The Between Poverty And Crime, Poor Relief, And The Working Poor

10178 Words Jul 10th, 2015 41 Pages
Of the more than 11,000 women transported as convict labor to the Atlantic colonies, all but a small fraction were impoverished. Within the metropole, these poor women were viewed as a burden on society, often dependent upon parish rolls and private charity, when available, for a subsistence living. While the general public was broadly sympathetic to the plight of widows and sometimes single mothers, such sympathy disappeared when women engaged in criminal activity. It is this link between poverty and crime that will be explored in this chapter, with a particular focus on the ways in which women engaged in criminal activities. This chapter takes a thematic approach over a long period of time when society changed little for poor and criminal women; it explores the ways in which poverty, poor relief, low wages, and few employment opportunities for women often led to criminal activities and occupations, and increasing contact with the court system.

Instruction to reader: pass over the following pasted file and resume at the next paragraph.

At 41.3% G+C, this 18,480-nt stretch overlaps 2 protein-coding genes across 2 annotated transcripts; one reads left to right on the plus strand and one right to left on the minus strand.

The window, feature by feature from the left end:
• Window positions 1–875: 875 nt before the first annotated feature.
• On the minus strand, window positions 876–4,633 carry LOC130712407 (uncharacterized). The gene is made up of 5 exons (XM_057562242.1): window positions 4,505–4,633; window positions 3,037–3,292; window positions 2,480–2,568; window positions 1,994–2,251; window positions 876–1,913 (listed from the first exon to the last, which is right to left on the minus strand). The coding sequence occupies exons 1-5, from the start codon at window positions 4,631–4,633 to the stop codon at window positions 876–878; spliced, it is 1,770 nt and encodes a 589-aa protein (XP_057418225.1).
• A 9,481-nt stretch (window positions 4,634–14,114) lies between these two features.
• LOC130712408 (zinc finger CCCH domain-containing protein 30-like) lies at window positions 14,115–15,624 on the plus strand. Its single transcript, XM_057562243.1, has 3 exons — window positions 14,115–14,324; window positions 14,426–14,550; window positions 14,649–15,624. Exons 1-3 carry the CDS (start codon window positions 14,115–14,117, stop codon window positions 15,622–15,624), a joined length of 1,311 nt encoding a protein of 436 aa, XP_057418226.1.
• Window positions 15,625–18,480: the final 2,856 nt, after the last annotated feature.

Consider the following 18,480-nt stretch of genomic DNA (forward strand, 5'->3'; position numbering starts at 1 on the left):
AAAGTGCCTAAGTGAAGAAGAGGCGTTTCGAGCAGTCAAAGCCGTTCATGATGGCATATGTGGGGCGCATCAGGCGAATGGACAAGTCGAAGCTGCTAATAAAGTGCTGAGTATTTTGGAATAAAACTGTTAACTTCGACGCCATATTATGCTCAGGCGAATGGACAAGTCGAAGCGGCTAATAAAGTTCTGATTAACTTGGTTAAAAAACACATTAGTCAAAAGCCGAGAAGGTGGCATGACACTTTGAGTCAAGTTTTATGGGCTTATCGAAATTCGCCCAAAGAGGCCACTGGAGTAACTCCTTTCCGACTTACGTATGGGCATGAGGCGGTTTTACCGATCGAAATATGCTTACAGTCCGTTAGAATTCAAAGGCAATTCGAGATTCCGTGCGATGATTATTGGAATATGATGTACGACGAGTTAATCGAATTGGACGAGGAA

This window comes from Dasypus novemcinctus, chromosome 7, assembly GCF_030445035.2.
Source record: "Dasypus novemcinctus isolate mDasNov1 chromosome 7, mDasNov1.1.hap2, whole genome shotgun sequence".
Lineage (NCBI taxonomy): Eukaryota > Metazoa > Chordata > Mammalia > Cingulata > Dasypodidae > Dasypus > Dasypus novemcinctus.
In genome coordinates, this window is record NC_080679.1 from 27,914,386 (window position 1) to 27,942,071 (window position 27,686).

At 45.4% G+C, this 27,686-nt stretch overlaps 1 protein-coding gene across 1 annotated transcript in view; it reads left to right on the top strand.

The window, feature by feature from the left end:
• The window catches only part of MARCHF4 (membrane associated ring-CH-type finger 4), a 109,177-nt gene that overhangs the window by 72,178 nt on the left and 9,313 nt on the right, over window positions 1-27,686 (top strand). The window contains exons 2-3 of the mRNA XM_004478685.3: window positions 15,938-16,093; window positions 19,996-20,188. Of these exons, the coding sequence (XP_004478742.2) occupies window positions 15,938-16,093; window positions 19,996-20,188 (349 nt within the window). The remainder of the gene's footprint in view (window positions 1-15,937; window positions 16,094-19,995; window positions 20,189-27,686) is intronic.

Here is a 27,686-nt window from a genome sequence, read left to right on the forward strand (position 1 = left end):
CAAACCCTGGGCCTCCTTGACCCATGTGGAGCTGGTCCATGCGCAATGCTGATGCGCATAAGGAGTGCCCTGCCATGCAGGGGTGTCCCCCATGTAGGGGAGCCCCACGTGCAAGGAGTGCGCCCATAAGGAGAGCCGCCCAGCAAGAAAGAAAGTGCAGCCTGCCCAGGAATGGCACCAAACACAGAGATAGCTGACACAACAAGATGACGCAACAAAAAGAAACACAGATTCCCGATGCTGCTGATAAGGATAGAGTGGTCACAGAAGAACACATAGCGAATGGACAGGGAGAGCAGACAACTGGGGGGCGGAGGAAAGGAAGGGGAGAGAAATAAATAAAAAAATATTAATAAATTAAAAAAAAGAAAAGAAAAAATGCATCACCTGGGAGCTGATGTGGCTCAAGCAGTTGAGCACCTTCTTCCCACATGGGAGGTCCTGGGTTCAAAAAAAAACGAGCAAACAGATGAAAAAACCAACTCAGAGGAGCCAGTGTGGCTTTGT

A broad discussion of poverty, poor relief, and the working poor provides crucial context for understanding some of the reasons why women might resort to proscribed behavior for relief. However, unemployment alone does not explain the engagement of women in criminal activities. Many convicted women during this time period were employed in such occupations as servants, and washerwomen, yet committed property crimes either to supplement an insufficient income or because they were in a convenient position to do so. For example,…

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